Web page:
Cal State Long Beach professor and researcher Ted Stankowich is requesting input from residents regarding their pets’ interaction or lack of interaction with coyotes. Stankowich is creating a knowledge base for coyote/pet encounters and will use it to draw conclusions regarding how people can avoid losing a beloved cat or dog to a hungry predator. The survey consists of brief multiple-choice questions for each pet entered. Data will be collected and analyzed by The Stankowich Lab, an evolutionary-behavior ecology lab located on the CSULB campus.
Interested pet owners can access the survey here.
Stankowich emphasized that he wanted responses from people whose pets have not had any interaction with coyotes as well as those who have. Such responses, he said, will add to the knowledge base of ways to prevent pets from being harmed or killed. The responses will address types of interaction, the pet’s habits, and the pet’s physical characteristics.
“The survey will help us understand how people’s pets interact with coyotes, how the pets’ shapes, sizes and colors influence the attacks,” Stankowich said. “For example, are some pets more susceptible to attack than others—breeds of dog, whether a cat is orange black or white? It’s also critical to get a large sample of pets that have never been attacked.”
Coyotes are adaptable and will make themselves at home anywhere. They have lived undetected in cities for a very long time—the term urban coyote has been coined to differentiate them from those living in an ever-decreasing wild. A National Wildlife Federation article estimated coyotes living in cities to be anywhere from one million to 10 million.
Reports of urban-coyote attacks on pets—and on humans, though less frequent—are increasing. This is especially true during March through September, which is the pupping season that sends both parents off hunting for food. The growing number of reports could be attributed to a greater number of attacks, but more likely, it’s because the public has become increasingly aware of them through social media, community meetings and technology. Long Beach Animal Care Services has been proactive during the past few years in informing the public about coyotes. The shelter’s website devotes three subsections to coexisting with urban coyotes: The first provides guidelines for keeping coyotes away from the door, hazing techniques, protection of pets and community cats, and informational links. One button on the page leads you to a second page with a form for reporting sightings or activity, and another accesses a continually updated map showing the locations, dates, times, types and severity of each encounter.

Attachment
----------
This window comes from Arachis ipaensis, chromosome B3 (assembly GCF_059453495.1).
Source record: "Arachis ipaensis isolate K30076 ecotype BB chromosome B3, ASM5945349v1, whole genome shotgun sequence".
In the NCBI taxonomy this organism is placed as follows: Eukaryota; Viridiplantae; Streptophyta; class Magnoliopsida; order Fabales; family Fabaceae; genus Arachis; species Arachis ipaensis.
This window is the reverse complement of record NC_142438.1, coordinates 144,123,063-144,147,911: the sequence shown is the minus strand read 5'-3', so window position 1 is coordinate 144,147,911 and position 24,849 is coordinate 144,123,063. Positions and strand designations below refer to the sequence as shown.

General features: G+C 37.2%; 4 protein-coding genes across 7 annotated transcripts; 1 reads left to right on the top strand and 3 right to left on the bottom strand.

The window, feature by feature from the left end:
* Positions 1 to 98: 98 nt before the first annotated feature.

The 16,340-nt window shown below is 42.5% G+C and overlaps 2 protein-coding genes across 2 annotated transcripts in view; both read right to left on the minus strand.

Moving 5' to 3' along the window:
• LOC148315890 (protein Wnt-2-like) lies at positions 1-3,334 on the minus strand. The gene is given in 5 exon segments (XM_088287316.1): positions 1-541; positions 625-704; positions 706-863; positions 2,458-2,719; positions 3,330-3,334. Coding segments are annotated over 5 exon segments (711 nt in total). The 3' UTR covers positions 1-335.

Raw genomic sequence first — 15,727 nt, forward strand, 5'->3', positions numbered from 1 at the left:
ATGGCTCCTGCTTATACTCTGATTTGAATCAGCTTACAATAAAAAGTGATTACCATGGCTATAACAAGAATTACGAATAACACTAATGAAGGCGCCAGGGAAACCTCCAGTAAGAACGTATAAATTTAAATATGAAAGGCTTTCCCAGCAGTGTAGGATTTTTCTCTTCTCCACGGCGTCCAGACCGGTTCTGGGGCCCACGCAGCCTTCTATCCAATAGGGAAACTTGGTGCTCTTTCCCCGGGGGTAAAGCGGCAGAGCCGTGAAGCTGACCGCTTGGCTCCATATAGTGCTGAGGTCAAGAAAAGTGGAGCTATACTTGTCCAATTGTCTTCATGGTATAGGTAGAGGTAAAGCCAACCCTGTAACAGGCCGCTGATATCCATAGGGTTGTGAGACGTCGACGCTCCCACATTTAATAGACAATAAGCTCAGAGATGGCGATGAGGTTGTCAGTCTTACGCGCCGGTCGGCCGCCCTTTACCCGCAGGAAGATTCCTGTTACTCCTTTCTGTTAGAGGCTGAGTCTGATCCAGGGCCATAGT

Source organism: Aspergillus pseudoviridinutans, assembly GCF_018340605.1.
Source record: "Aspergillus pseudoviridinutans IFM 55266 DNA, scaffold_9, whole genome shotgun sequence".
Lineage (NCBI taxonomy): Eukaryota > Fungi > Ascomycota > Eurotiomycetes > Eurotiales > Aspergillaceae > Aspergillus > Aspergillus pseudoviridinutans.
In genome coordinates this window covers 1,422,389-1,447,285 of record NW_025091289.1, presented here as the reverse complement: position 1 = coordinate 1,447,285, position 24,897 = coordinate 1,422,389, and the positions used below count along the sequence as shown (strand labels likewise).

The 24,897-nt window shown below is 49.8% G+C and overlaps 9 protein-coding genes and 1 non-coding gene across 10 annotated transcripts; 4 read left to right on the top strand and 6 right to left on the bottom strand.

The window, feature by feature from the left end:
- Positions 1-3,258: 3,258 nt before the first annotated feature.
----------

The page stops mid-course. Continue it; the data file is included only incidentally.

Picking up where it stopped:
Thanks to coyotes’ adaptability and their perceptibly decreasing fear of humans, many animal scientists like Stankowich are fascinated by them and are studying their behavior. In spring 2017, the Center for Urban Resilience (CURes), which operates within Loyola Marymount University, began a three-year high-tech study of coyote behavior in conjunction with Long Beach Animal Care Services, city officials and The Cat Cove rescue. The study completed its second year in May.
CURes is addressing the location and number of coyotes; their diet, including small domestic pets; and interaction with pets, all within Long Beach. Wildlife cameras track the animals’ movement; the scientists plan to equip certain of them with GPS devices.
“[CURes has] a number of projects for the movement of these animals,” Stankowich said. “They’re looking at the pure ecology of coyotes and how they’re moving through the area; we’re interested more in the behavior toward pets specifically, how coyotes are seeing and assessing a small furry pet. I’m trained as a behaviorist—I want to know, from the coyote’s perspective, what are they seeing. We don’t want to reinvent the wheel but to look at alternative ways of reducing conflict.”
Conflict is evident on social media and at informational meetings. Strident calls for relocation and extermination are met with equally emotional pleas to protect and understand the animals. Stankowich intimated that, like each of Wile E. Coyote’s Acme incidents, no matter how many coyotes are relocated or killed, they always bounce back.
“Over the past few decades, people have sprawled into wild habitats,” Stankowich said. “The more we encroach on these places, coyotes will either be pushed out or forced to live among us. All of the studies I’ve seen show that when we remove an animal by any means, there will be others to fill the vacuum. We’re never going to be able to get rid of coyotes—so our best approach is to live more harmoniously with them.”
Besides the usual means to fend off coyotes—hazing, securing trash lids, not leaving food out and keeping pets on leashes or inside—Stankowich mentioned some of the more out-of-the-box ideas that his laboratory is researching to defend pets against predators. He wants to develop battle gear for dogs to wear, which conjures interesting images, and also wants to use the knowledge of how skunks successfully defend themselves against coyotes, a mystery to few of us, to help protect pets. If it’s possible, equipping a cat with skunk musk might work wonders.
Not all encounters between animals and coyotes end badly, although most of them do. Stankowich said that there were a couple of playful incidents between coyotes and dogs.
“I heard one story where a dog was playing with a coyote,” he said. “The people would chase the coyote away, and the coyote would come back to play.”
Coyotes and dogs are both part of the Canidae family, but Stankowich did note that all the dogs in the playmate groupings he’d heard of were big fellas.
“I can’t see a Yorkie playing with a coyote,” he said.
Follow this link to answer questions in the Stankowich Lab’s survey. Use a separate form for each pet entered. Data will be collected until further notice.
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